Drink-driving is clearly a critical issue. We certainly take seriously the threat that all dangerous drivers, including drink and drug-drivers, pose to the safety of other road users. However, I must be up front and say that we have no plans to change the drink-drive limit. The rigorous enforcement of the limit and the serious penalties for drink-driving in this country are a more effective deterrent than changing the limit. We may have a higher drink-drive limit than other countries, but we also have a more successful culture of enforcement and of removing the issue than other countries.
It is also fair to recognise that we have made other changes. We changed drink-driving legislation in April 2015 to require high-risk offenders to undertake medical tests before they are allowed to drive again. We have also removed the so-called statutory option that allowed suspected drink-drivers the choice of an evidential breath test or a specimen of blood or urine, which afforded the potential for people to sober up during the time lag between the two. That option has now gone. My hon. Friend the Member for Milton Keynes South (Iain Stewart) is correct in saying that the average blood alcohol level for those stopped and convicted is not in the 50 to 80 mg category, which represents about 2% of those stopped. The average is in the 150 to 180 mg category. The people causing drink-drive problems pay absolutely no regard to drink-drive limits; they just do not think that the limits apply to them. The limits are not the issue here.
The Select Committee report did not explicitly consider drug-driving, but the Government’s response did, noting that drugs in a driver’s bloodstream can pose as much of a danger as alcohol. We have provided £1 million to police forces in England and Wales to support drug-driving enforcement. The evidence so far is that it has been highly successful, and for 2016 we are expecting an eightfold to tenfold increase over the previous year. When the data come out, we will be able to confirm that properly, but that is the indication thus far. We have some time to go before we get the final data, but it is clearly a successful policy.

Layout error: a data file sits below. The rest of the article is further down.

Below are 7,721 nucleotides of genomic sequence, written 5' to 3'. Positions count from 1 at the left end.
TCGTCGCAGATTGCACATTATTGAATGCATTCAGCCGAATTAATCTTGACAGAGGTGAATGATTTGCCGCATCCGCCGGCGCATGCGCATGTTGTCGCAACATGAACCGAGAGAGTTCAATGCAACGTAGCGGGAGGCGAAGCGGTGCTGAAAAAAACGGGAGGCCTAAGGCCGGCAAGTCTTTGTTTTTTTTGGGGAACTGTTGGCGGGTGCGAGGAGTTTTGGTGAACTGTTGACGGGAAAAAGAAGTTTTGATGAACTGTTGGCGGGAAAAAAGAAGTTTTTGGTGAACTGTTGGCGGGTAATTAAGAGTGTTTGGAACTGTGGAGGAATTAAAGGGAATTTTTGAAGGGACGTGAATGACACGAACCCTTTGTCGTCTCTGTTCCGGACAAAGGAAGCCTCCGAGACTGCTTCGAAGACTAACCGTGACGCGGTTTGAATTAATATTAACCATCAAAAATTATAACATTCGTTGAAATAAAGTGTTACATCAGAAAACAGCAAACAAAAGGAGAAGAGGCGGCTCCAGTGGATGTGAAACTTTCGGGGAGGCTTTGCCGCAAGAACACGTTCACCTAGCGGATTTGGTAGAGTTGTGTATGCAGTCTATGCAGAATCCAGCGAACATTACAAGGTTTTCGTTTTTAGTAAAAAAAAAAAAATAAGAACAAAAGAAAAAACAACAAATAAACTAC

The anecdotal feedback from police services around the country is that it has been a great addition to their toolkit, and that they have used the drug-driving laws to disrupt far more criminal activity, such as drug-dealing rings, tackling the drivers to take the rings out of circulation for a period. That is interesting. It is not exactly why we introduced the drug-driving rules, but it is a welcome side effect nevertheless. In March last year, just as the Select Committee report was being published, we launched a THINK! campaign to educate people about the dangers of drug-driving and send a clear message that it is unacceptable. A point was made about social unacceptability. We want drug-driving to be as socially unacceptable as drink-driving. We as a society are a little further back on that journey, but it is clearly the direction that we want to go in. I want everybody to know that the consequences for drug-driving will be serious.
We talked a little about mobile phone use, particularly under the heading of distractions. I know that the Select Committee welcomes the higher penalties that Parliament has approved for drivers who use their mobile phones. Whether they are calling, texting or using an app, motorists caught using a handheld device will receive a fixed penalty notice of £200 and six penalty points on their driving licence. The changes will come into effect next week, on 1 March, making it one of the toughest fixed penalties. Drivers risk losing their licence after two offences, totalling 12 points, and new drivers who reach six points in one offence will lose their licence right away and have to retake both theory and practical driving tests. Such penalties will be effective only if drivers believe that an offence will be detected.